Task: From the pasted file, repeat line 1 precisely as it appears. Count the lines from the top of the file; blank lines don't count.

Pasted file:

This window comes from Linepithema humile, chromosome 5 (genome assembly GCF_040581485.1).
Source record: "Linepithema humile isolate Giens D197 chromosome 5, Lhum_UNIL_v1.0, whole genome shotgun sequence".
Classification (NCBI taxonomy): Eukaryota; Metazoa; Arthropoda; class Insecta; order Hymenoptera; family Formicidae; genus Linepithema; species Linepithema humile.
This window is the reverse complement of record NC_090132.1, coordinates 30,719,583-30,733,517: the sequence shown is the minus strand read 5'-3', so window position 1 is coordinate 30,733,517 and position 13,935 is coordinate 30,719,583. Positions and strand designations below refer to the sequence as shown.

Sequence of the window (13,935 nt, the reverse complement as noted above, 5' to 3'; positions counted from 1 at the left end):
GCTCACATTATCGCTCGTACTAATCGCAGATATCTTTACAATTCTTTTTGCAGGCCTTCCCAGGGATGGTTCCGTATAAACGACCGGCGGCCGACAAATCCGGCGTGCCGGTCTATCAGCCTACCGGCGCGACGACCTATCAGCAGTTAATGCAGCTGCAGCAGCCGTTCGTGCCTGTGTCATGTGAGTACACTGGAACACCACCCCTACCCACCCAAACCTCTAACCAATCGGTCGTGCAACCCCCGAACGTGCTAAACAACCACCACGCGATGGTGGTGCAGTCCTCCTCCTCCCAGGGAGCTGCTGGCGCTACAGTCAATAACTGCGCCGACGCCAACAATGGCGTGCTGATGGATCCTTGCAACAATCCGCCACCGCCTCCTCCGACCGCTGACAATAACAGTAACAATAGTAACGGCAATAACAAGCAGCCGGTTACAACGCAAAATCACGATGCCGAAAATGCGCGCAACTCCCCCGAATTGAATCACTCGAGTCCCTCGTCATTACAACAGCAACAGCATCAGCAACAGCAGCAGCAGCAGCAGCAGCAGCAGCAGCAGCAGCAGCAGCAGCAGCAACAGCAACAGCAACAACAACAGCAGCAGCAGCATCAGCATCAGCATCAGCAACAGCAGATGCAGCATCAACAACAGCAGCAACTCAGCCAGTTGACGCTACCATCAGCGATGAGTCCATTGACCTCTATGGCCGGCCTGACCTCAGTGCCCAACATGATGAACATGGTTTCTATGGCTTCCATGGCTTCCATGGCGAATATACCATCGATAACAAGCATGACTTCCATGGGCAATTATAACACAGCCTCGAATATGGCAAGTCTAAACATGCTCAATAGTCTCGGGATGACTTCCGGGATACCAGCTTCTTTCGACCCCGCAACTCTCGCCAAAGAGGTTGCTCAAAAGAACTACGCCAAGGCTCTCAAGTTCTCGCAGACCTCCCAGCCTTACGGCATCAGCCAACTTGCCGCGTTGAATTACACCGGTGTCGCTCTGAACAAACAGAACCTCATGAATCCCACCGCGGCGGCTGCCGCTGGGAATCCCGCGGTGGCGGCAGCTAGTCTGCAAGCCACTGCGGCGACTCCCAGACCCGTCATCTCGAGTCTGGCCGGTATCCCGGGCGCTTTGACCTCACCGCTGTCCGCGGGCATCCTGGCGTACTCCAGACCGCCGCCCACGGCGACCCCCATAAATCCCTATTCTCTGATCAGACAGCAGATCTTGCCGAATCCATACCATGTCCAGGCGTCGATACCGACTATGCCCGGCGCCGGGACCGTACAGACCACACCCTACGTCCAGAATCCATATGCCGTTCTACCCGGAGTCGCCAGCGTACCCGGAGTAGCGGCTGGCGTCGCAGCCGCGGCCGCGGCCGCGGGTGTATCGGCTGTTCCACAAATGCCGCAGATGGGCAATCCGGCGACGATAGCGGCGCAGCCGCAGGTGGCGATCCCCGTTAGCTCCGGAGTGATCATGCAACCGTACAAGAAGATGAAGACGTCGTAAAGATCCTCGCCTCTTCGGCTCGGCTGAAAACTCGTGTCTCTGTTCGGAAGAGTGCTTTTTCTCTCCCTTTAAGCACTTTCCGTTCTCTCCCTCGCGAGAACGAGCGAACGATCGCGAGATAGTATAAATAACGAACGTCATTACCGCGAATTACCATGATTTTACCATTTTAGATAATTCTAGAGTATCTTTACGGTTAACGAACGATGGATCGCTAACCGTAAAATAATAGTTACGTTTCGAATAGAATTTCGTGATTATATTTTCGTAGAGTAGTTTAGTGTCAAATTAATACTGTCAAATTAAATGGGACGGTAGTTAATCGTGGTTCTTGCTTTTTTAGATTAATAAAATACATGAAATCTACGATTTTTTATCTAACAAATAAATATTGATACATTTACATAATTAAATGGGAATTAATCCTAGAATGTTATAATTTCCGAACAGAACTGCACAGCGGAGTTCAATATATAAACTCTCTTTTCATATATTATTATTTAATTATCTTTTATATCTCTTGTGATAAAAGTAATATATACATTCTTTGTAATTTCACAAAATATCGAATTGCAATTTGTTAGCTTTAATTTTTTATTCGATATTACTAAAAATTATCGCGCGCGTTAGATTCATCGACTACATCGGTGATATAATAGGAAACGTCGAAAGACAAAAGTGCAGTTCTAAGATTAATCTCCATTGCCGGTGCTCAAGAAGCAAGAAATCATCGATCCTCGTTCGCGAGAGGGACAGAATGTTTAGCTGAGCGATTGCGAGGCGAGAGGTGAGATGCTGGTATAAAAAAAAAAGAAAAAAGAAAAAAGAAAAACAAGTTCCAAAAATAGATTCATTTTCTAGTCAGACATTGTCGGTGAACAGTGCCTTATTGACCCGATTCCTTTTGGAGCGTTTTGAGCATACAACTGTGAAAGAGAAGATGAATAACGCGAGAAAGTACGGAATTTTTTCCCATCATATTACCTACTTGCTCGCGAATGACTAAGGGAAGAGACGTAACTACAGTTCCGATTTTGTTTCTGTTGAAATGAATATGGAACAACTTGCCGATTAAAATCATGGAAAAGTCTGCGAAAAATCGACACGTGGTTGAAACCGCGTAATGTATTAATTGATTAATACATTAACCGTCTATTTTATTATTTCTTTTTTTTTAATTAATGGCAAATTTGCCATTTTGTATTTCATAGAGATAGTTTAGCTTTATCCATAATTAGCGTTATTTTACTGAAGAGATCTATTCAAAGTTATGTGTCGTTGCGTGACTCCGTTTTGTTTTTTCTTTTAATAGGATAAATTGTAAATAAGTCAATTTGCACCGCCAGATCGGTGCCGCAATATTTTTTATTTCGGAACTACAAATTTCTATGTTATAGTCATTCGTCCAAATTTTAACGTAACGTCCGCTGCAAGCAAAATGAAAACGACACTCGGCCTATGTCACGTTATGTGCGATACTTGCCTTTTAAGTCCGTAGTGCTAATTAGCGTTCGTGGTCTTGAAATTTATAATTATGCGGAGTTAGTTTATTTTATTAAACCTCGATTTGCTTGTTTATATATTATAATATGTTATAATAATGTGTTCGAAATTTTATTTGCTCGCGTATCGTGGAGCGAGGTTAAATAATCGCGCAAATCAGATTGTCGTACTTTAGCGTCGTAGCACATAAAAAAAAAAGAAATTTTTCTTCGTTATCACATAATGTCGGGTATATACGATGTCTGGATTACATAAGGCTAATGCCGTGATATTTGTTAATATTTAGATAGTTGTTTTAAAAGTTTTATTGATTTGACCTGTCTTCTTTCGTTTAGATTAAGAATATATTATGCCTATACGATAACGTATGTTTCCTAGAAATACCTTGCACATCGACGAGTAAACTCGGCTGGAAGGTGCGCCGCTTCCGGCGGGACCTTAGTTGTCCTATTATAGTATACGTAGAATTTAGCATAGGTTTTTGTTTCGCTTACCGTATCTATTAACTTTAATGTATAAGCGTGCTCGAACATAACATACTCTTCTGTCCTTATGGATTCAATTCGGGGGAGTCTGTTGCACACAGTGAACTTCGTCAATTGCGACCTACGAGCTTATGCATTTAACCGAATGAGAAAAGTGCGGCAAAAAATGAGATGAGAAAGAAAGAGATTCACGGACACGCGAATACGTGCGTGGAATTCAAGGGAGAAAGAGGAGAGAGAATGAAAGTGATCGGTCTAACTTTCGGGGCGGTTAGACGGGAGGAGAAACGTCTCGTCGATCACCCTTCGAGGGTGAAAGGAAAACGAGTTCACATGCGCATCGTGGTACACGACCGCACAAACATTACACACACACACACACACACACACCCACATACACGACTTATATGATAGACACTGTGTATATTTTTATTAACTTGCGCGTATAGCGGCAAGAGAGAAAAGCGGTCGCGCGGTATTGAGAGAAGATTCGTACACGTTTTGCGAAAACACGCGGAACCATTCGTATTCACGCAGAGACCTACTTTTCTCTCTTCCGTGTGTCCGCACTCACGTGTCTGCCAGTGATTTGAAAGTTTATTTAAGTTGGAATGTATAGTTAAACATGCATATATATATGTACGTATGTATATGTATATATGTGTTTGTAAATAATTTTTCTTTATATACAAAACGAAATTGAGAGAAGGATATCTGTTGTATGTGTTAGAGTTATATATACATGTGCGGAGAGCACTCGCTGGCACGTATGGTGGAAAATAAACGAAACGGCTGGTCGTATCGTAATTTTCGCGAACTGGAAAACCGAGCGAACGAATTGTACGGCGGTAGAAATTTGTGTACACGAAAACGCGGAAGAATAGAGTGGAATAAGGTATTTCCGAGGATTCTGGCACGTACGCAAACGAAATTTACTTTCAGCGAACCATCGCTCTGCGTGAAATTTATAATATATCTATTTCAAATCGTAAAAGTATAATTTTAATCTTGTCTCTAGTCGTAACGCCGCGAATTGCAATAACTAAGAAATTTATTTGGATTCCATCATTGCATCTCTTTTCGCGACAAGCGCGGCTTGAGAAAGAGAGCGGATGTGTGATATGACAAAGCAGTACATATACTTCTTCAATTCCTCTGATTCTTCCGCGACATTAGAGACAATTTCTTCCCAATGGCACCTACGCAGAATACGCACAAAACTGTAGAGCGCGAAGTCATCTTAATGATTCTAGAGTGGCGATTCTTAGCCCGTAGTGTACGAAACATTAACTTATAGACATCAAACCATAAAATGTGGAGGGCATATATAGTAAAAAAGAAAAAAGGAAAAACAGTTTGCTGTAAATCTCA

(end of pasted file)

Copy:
This window comes from Linepithema humile, chromosome 5 (genome assembly GCF_040581485.1).